- Patient safety is improving nationwide, as hospital-acquired condition rates go down by 8 percent between 2014 and 2016, according to the latest numbers from the Agency for Healthcare Research and Quality (AHRQ).
Between 2014 and 2016, hospitals across the country used patient safety initiatives to avoid nearly 350,000 hospital-acquired conditions. Hospital-acquired conditions may include adverse drug events, catheter-associated urinary tract infections, central-line associated bloodstream infections, pressure injuries, and surgical site infections, among others, AHRQ explained.
In total, reductions in adverse hospital events prevented about 8,000 deaths and saved approximately $2.9 billion.
These gains build on improvements made in earlier years, AHRQ noted. Between 2010 and 2014, the nation saw 2.1 million fewer hospital-acquired conditions than in previous years.
AHRQ and related agencies, including CMS, have made it their goal to reduce the number of adverse hospital events. CMS, for example, has set the goal to reduce hospital-acquired infections by 20 percent between 2014 and 2019. In reaching that goal, the nation’s hospitals could avoid 1.8 million hospital-acquired infections, 53,000 deaths from patient safety pitfalls, and $19.1 billion in healthcare costs.
To that end, CMS launched Hospital Improvement Innovation Networks (HIINs) to help spread patient safety best practices. HIINs have worked with nearly 4,000 of the nation’s 5,000 hospitals to support more effective patient safety strategies.
CMS and related agencies said they will continue their work toward improved patient safety and reduced hospital-acquired conditions.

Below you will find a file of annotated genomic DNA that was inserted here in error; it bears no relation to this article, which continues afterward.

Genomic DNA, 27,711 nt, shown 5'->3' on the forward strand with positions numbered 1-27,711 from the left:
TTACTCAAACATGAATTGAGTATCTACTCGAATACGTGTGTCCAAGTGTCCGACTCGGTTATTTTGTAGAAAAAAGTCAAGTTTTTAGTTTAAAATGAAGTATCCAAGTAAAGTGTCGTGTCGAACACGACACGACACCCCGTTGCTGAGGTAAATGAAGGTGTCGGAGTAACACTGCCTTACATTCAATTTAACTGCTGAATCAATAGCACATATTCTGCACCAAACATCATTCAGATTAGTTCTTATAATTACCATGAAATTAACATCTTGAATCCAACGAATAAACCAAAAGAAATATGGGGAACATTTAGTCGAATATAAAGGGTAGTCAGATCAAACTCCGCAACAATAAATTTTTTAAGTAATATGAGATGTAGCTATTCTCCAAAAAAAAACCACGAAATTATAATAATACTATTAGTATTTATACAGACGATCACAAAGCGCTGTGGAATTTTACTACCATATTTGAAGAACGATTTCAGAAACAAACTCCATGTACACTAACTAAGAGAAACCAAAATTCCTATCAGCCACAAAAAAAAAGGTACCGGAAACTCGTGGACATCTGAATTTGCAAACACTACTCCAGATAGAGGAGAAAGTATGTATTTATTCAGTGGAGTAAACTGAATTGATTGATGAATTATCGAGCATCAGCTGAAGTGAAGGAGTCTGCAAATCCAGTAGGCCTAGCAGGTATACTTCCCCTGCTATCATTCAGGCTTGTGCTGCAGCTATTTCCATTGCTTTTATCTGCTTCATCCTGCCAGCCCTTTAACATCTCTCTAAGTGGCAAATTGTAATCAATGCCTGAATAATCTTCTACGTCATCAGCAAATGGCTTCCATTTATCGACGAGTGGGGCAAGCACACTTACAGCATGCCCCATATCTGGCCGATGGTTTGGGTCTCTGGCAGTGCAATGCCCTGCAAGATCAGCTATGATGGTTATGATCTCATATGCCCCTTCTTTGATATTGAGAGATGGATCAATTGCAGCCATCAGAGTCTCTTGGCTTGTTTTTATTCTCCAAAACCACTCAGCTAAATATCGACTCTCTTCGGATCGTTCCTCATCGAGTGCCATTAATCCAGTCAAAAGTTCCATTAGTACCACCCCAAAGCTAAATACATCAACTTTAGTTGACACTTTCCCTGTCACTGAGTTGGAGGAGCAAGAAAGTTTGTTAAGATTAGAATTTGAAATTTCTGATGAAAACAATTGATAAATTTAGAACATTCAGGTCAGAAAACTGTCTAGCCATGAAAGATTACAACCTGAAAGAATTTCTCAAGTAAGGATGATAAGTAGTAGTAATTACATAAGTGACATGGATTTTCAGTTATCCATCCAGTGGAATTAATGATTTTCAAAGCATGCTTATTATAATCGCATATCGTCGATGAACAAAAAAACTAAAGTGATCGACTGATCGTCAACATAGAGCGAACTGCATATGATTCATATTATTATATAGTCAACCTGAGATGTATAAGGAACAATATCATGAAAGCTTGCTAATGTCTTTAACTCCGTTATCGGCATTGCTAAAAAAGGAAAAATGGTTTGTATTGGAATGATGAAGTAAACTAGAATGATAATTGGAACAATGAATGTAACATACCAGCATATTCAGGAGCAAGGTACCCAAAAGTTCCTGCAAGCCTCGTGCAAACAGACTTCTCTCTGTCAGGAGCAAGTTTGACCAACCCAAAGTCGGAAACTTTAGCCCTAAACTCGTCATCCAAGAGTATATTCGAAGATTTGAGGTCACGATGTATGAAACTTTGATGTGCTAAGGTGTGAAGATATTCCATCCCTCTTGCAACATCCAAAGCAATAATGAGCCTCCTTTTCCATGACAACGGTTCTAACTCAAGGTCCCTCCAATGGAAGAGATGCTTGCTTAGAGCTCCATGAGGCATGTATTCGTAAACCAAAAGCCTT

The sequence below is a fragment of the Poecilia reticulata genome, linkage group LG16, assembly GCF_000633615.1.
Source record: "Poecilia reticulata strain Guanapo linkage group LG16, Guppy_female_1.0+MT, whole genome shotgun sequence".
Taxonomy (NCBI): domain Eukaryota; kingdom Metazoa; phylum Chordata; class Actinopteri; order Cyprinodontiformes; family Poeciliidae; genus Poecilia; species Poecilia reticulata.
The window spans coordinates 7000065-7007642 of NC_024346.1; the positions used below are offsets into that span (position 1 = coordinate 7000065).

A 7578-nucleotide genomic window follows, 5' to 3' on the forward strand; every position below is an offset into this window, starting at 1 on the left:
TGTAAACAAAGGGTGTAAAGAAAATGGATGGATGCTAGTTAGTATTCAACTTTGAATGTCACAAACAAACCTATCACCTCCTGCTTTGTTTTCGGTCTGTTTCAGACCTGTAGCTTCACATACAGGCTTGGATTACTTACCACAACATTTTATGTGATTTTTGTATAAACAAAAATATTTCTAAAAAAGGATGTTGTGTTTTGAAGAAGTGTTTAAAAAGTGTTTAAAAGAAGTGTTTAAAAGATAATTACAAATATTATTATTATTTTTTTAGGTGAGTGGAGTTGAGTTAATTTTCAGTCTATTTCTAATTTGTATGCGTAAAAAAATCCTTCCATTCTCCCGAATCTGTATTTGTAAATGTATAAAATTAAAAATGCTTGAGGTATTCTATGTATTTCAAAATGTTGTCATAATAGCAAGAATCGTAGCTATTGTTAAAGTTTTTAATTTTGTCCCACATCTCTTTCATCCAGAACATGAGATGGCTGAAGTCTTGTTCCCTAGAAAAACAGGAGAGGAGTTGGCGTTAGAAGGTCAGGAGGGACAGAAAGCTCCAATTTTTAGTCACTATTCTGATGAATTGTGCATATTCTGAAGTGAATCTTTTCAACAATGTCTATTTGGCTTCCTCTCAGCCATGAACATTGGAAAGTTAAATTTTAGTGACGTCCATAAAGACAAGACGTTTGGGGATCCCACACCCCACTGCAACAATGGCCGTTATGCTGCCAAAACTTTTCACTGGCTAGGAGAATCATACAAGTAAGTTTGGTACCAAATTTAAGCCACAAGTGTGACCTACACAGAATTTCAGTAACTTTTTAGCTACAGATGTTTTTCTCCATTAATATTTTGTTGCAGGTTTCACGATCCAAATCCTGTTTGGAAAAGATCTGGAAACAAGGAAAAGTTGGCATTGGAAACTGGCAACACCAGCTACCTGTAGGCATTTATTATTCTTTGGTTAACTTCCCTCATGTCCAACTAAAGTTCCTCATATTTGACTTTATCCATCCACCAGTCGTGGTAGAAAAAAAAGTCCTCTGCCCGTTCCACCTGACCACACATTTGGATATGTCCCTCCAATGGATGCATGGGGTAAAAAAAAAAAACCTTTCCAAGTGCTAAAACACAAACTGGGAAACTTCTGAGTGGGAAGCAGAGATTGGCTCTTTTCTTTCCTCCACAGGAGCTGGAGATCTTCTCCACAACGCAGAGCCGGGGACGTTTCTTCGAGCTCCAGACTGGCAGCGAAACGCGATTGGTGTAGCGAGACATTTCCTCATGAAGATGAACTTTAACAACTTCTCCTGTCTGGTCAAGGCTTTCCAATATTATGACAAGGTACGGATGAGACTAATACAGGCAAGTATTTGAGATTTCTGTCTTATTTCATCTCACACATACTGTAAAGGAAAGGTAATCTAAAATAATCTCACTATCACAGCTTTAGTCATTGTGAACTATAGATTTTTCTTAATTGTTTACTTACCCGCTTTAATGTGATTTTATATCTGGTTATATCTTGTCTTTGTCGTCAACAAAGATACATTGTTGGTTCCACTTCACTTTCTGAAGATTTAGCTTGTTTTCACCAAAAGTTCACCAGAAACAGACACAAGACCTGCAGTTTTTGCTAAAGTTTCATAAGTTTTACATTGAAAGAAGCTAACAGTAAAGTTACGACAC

“Today’s results show that this is a tremendous accomplishment by America’s hospitals in delivering high-quality, affordable healthcare,” CMS Administrator Seema Verma said in a public statement.
“CMS is committed to moving the healthcare system to one that improves quality and fosters innovation while reducing administrative burden and lowering costs,” Verma continued. “This work could not be accomplished without the concerted effort of our many hospital, patient, provider, private, and federal partners—all working together to ensure the best possible care by protecting patients from harm and making care safer.”
CMS plans to continue the work HIINs do, while adding the Quality Improvement Network – Quality Improvement Organizations (QIN-QIO). Those bodies aim to offer technical assistance to support increased patient safety.
These most current numbers will allow CMS, AHRQ, and other stakeholders to better target their patient safety improvement efforts, according to AHRQ Director Gopal Khanna, MBA.
“Estimates in the new National Scorecard identify important goals for ongoing efforts to protect patients,” Khanna explained. “These data not only help us track how we’re doing, but they help us set the target for where we need to go. We continue to work with HHS and others to develop tools and resources hospitals and clinicians can use to reach those goals.”
Improving patient safety is a critical aspect of a quality patient experience. Healthcare professionals across the country have continued to emphasize patient safety as the linchpin of quality healthcare experiences. It is no longer the amenities that matter, but the ability for a provider to reduce patient harm.
“Patient safety is fundamental to the promise we make to patients,” Gary Yates, MD, a strategic consulting partner at Press Ganey, said in a previous interview. “We like to think of the patient experience as being the convergence of quality, safety, and the experience of care.”
That is not to say other pillars of patient satisfaction – quality patient-provider communication, empathy, comfort – are not important. But patient safety has proven essential to a patient walking away from an encounter happy.
Although the nation has seen considerable reductions in hospital-acquired conditions, mistakes do happen. The way the provider handles them is also critical to patient safety initiatives, Yates pointed out.
“It allows for us to engage patients in helping us understand how we can improve going forward,” Yates concluded. “Being honest with the patient about what happened, apologizing as appropriate, and communicating with them about actions that are taken helps to assure patients that the underlying causes of what might have affected that patient or her loved ones is something that the organization is addressing to prevent it from happening to another patient.”